By Tim Gauss
This post is part of RP’s art and media for social change blog series.
Just how far can innovative social media and art be used to increase global awareness of social injustices that otherwise go largely unnoticed? One answer may lie in Emphas.is—a funding platform encouraging photojournalists to pitch their stories and create an open dialogue with potential investors—everyday people who simply believe in the cause without looking for financial profit. In return, these socially conscience supporters receive something more valuable—the shared experience and insight into the creative experience of the photojournalist.
Let us take for example a project proposed by Turkey based photographer Carolyn Drake – recipient of a Fulbright fellowship, the Lange Taylor Documentary Prize, and a Guggenheim fellowship. Carolyn began an in-depth photo-essay surrounding China’s “Go West” policy and the effects on the Uyghurs – a group of Turkic-speaking Muslims in the Xinjiang Uyghur Autonomous region that takes up one fifth of China’s land mass.
As a means to ascertain more control and utilize natural resources, the Chinese government has established it’s own “manifest destiny;” encouraging loyal Han Chinese to push westward. This in turn forces the Uyghurs to the fringes of their own territory – a place where cultural and religious rights are severely restricted and oppressed.
Birthed in the shadow of the Tibetan struggle for independence from China, the story of the Uyghurs is one worth shedding light on. In her own words, Carolyn “aims to challenge the politically slanted storylines by working toward a compassionate story of the Uyghurs told from inside their world.”
In a recent blog post, Carolyn has also offered a series of “rewards” dependent on the amount donated. These include signed postcards, MP3’s, hand sewn hats, pieces of Hotan jade, archival prints and even the chance to meet with Carolyn for a private workshop or lecture.
Although Emphas.is in its infancy, it appears as though it has established itself as an invaluable funding tool and people are taking notice. Recently, iconic street artist Shepard Fairey has collaborated with the Pine Ridge Billboard Project in creating limited edition prints that raise awareness for the Sioux Nation reservation camp injustices.
What truly sets Emphas.is apart is the fact that it allows for a deeper connection to the project by using a traditional social media tool to make supporters feel like they are more than casual observers.
Get involved in the story: http://emphas.is/
Every Monday (I should say, hopefully every Monday) I will be exploring the subject of ART AND SOCIAL CHANGE. Specifically, how are artists and storytellers using their artistic mediums to raise awareness and inspire change? Quite fortuitously, just in time for the first installment of this new blog, the 2011 TED Prize winner JR (infamous street artist) just unveiled his TED Prize wish: To use art to turn the world inside out.
JR can say it far better than I, so I encourage everyone to watch the video below of his speech, but I will say just a few words for those of you unfamiliar with the TED prizes or JR’s work.
Since 2005, the TED prize has been awarded annually to an exceptional individual. The lucky recipient receives a $100,000 monetary prize and more significantly, “one wish to change the world,” with the commitment from the TED community to leverage their talent, resources and network in order to help make this wish come true. Previous winners include Bill Clinton and Jamie Oliver, JR is the prize’s youngest winner.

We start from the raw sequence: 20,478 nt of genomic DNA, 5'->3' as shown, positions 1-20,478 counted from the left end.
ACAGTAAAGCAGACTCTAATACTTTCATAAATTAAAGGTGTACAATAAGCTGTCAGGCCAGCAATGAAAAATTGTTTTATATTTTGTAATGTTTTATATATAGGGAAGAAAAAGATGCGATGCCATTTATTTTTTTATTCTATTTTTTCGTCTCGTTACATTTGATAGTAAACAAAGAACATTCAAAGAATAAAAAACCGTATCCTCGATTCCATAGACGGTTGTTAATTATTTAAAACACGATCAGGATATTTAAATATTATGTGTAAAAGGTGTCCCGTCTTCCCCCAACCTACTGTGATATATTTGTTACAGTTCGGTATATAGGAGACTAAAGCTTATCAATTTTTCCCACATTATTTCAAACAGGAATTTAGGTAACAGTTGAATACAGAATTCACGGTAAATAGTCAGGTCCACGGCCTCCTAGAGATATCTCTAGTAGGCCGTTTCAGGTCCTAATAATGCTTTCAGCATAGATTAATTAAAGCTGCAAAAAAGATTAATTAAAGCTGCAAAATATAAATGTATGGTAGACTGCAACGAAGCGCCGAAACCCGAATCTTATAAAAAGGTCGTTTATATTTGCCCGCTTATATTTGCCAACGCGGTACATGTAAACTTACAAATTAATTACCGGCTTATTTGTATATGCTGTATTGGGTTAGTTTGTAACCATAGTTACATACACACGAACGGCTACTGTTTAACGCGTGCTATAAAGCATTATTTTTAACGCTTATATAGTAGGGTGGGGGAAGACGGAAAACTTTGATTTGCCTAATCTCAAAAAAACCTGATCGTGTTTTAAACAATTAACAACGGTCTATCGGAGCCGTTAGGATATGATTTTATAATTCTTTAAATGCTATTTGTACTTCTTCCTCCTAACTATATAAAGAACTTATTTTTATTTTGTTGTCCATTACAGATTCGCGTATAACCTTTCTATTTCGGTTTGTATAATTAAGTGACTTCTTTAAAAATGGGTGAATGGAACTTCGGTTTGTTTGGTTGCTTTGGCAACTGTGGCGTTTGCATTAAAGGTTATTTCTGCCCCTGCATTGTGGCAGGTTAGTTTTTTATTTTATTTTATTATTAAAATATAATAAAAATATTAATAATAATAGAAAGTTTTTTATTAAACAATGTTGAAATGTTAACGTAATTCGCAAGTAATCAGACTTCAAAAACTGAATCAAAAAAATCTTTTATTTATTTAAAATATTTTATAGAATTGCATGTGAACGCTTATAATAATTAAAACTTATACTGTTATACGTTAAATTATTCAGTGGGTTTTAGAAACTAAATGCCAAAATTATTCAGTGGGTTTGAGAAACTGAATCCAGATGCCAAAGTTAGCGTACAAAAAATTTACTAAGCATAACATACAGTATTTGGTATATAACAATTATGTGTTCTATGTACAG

JR has been known to refer to himself as a ‘photograffeur’ (think graffiti + photographer). His mantra that the street is his gallery brings JR to locales that have caught his attention in the media (the slums around Paris, shantytowns in Kenya, borders between Israel and West Bank, etc) and there, he creates ‘Pervasive Art.’ That is to say, art which cannot be ignored and which raises questions. Usually, his ‘public exhibitions’ take supercolossal forms, huge full frame portraits of people making faces that he places [uninvited] on buildings, walls, broken bridges, etc. JR gives a voice to those not heard or not seen. As a woman from Kibera, a neighborhood in Nairobi put it in “Women Are Heroes,” a documentary recently release in France that JR made about his work: “Photos can’t change the environment. But if people see me there, they’ll ask me: ‘Who are you? Where do you come from?’ And then I’m proud.”
In his TED talk, JR posits that art is not supposed to change the world, but rather, to change perceptions. JR’s TED prize wish, a massive humanist art project, speaks to this sentiment exactly, that what we see changes us, changes who we are. And so, JR asks that we each stand up for what we care about by participating in a collaborative, global art project. This massive undertaking attempts in many ways to take the power back from the media.
Anyone can participate in JRs wish by uploading a photo of yourself or a subject you are passionate about to www.insideoutproject.net and JR and his team will send you back a huge poster for you to paste somewhere. Together we can start changing the world, one photograph at a time.
Stay tuned for Part II of this blog as I document the RP team’s endeavor to heed JRs wish!
- You can visit JR’s website here.
- To participate in JRs wish, visit http://www.insideoutproject.net.